One of television's most enduring family dramas, The Waltons appeared for the first time on the CBS lineup on September 14, 1972. Part of the appeal of watching the Walton clan was the weekly dose of nostalgia associated with a simpler time.
This weekend, 41 years later, opportunities exist all over Montgomery County, Pa., to reach back to the past, sift through those warm memories and emerge with a greater appreciation of what once was. In pursuit of some vintage fun? Try these suggestions.
The showmanship associated with the rodeo began as a simple demonstration of cowhand skills at the end of a long cattle drive. By the dawn of the 20th century, they evolved into a major entertainment form, driven by travelling impresarios such as the legendary Buffalo Bill Cody. The art of ropin', riding', and rasslin' hasn't been altogether lost, however, as you can see for yourself at the Lulu Shriners' 25th annual Liberty Pro Rodeo, opening this weekend, September 13-15, and continuing next weekend, September 20-22, in Plymouth Meeting, Pa. Professional rodeo cowboys and cowgirls from all over the country will compete in events that include saddle bronc riding, bull riding and barrel racing. No need to search for the chuck wagon if your stomach starts growling like the snore of a sleepy hound dog; there will be food a'plenty on hand.
The popular songs of composer/lyricist giants such as Irving Berlin, Cole Porter and Jerome Kern get a worthy revival at the Steel River Playhouse's Lyric Fest Broadway Cabaret on Saturday, September 14. Tickets are all-inclusive, giving you a glass of wine at the pre-show wine and cheese. Act I follows, where you'll find yourself awash in tunes both familiar and perhaps, unfamiliar. At the break for intermission, it's dessert time, where you can sample sweets from a loaded buffet. And then it's back to the favorites from the Great American Songbook, as well as speakeasy songs of bygone days, chestnuts and little-known gems. Come and tune your ears to a time when the music issuing from 42nd Street dominated the radio airwaves, the record store shelves and dance band concert programs.
If your television preferences were more Wuzzles than Waltons, you might want to check out Retro Con at the Greater Philadelphia Expo Center, Saturday, September 14, in Oaks, Pa. The event, celebrating all things pop culture from the 1970s and 1980s, includes dealer tables, panel discussions, voice actors and two costume competitions, one for children and one for adults. The chance to sift through the toys and merchandise associated with film franchises such as Star Wars and He-Man is irresistible to Gen-Xers who grew up amid these brands of fantasy, as The Pursuit learned earlier this week in its Tuesday blog post (which spurred subsequent coverage in The Times Herald). Retro Con comes to a 1.21-gigawatt closing with a big-screen showing of Back to the Future at the Regal Cinema 24 adjacent to the Expo Center.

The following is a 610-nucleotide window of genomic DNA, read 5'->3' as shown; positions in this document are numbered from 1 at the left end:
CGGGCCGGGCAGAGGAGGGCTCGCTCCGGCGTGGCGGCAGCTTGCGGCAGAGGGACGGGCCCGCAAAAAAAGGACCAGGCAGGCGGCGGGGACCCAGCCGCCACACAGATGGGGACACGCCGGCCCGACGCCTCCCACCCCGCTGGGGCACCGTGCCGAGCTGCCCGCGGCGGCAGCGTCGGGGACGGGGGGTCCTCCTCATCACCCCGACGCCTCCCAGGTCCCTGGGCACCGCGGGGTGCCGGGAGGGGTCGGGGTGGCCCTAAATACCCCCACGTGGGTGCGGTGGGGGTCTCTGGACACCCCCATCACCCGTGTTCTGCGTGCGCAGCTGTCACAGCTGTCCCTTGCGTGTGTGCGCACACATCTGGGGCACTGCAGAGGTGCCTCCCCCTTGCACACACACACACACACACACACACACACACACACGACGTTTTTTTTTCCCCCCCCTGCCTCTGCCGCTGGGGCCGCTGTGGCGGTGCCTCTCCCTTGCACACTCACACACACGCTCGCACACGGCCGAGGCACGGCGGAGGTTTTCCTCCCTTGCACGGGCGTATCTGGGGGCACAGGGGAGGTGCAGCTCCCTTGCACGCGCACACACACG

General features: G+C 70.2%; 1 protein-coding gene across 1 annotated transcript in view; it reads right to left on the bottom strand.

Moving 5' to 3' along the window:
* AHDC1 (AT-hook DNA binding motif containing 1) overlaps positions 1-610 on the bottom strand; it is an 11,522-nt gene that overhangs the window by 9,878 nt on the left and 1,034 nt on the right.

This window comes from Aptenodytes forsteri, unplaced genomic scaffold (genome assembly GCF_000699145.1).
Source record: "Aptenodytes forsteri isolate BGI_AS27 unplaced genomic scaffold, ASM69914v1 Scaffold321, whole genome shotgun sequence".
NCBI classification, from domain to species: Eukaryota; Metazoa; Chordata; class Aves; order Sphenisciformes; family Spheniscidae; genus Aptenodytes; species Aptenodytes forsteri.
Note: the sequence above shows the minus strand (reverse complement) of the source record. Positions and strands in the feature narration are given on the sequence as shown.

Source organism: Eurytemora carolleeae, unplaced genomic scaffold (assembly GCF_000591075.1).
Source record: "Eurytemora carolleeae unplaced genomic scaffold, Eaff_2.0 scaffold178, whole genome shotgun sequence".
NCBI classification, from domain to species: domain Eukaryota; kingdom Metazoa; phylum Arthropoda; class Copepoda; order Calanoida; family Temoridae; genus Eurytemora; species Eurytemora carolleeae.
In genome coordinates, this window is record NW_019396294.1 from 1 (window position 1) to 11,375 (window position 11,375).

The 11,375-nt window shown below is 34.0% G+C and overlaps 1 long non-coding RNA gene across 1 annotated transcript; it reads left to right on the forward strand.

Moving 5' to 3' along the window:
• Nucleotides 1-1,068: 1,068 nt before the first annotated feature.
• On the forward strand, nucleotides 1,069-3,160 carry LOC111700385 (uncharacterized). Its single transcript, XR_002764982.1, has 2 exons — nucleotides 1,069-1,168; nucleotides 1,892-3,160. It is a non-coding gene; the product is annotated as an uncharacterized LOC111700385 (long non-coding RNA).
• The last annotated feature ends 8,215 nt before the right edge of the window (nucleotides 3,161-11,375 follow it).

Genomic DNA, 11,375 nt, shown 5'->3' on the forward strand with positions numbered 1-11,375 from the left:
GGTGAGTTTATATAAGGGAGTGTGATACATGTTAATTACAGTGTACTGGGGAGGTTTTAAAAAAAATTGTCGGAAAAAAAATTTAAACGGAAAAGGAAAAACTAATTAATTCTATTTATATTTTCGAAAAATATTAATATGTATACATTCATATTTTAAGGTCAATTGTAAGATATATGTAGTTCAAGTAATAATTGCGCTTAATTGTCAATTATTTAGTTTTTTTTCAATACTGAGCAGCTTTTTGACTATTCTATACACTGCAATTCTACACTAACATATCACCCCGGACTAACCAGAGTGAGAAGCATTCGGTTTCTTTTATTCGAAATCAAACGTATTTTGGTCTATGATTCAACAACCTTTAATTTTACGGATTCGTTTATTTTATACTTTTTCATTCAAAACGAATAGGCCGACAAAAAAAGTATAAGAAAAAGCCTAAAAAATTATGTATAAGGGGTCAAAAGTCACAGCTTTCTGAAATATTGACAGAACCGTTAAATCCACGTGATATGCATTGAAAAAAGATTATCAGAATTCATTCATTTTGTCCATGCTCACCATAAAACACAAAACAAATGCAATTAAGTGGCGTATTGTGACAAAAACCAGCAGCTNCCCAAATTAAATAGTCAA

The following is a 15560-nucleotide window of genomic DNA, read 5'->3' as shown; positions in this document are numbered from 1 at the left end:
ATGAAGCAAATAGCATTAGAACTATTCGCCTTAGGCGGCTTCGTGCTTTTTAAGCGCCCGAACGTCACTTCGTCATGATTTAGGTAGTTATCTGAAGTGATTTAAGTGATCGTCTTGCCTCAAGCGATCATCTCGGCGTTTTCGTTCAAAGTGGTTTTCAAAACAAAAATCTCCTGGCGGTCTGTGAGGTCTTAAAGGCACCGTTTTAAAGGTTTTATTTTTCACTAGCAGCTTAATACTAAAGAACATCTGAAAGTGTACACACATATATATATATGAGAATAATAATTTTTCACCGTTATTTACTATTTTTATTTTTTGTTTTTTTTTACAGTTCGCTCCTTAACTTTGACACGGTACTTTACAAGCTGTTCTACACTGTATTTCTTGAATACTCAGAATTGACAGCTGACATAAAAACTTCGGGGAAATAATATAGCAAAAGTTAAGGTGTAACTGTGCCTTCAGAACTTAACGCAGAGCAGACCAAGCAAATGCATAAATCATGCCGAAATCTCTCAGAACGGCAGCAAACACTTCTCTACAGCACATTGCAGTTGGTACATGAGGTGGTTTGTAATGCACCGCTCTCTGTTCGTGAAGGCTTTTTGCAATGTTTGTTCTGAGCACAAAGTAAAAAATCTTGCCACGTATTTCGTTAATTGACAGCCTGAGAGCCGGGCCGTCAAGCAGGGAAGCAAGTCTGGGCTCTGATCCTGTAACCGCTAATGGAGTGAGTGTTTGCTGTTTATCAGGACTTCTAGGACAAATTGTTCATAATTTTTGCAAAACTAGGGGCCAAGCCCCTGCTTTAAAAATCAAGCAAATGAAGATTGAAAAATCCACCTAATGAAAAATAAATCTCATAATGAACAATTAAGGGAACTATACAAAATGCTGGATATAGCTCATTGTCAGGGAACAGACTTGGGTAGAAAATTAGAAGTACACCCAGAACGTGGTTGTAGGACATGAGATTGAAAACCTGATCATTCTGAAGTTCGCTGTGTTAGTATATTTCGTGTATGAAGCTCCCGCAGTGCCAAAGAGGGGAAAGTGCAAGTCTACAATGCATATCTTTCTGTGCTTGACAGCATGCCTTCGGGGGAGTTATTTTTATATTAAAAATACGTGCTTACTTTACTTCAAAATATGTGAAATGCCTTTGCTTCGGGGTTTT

Flour and cornmeal didn't always come in sacks from a supermarket shelf; it was produced at area grist mills, where farmers brought corn and grain and had it stone-ground into a form more usable for cooking and baking. The chance to witness this process today is taking place on Sunday, September 15, at the Evans-Mumbower Mill in Upper Gwynedd, Pa. The Evans-Mumbower Mill has been the subject of ongoing restoration and preservation, resurrecting it from its years of abandonment, deterioration and exposure. In 2008, the property was listed on the National Register of Historic Places, and today, work continues on its water wheel and millstones, preserving this vital piece of local history.
A year after the debut of The Waltons, George Lucas' valentine to the cars and SoCal nightlife of the 1950s, American Graffiti, grabbed hold of American's affection toward automotive nostalgia. Motoring through local streets after dark in a T-Bird, Chevy, Impala or Merc doesn't happen much anymore (especially with gasoline averaging over $3.25 a gallon), but you can still rev your engine at the Lansdale Cruise Night, Saturday, September 14. Bobbysoxers and greasers alike can rediscover the joys of driving up and down Main & Broad St., again and again. And if you find yourself without wheels (nerd!) but still want to take part in the fun, a bus is available, fully decked out with a sound system to blare the rock and roll that your parents' generation hated. There are prizes to win, and proceeds (and food "drive" donations) benefit Manna on Main Street.
Each episode of The Waltons ended with an exterior shot of the house at night, as the family - John, ‘Livvy, John-Boy, Mary Ellen, Jason, Erin, Ben, Jim-Bob, Elizabeth, Grandma and Grandpa - nestled in for a good night's rest. If all this travel back in time wears you out and you need a cozy nook to lay your head, consider the options found here.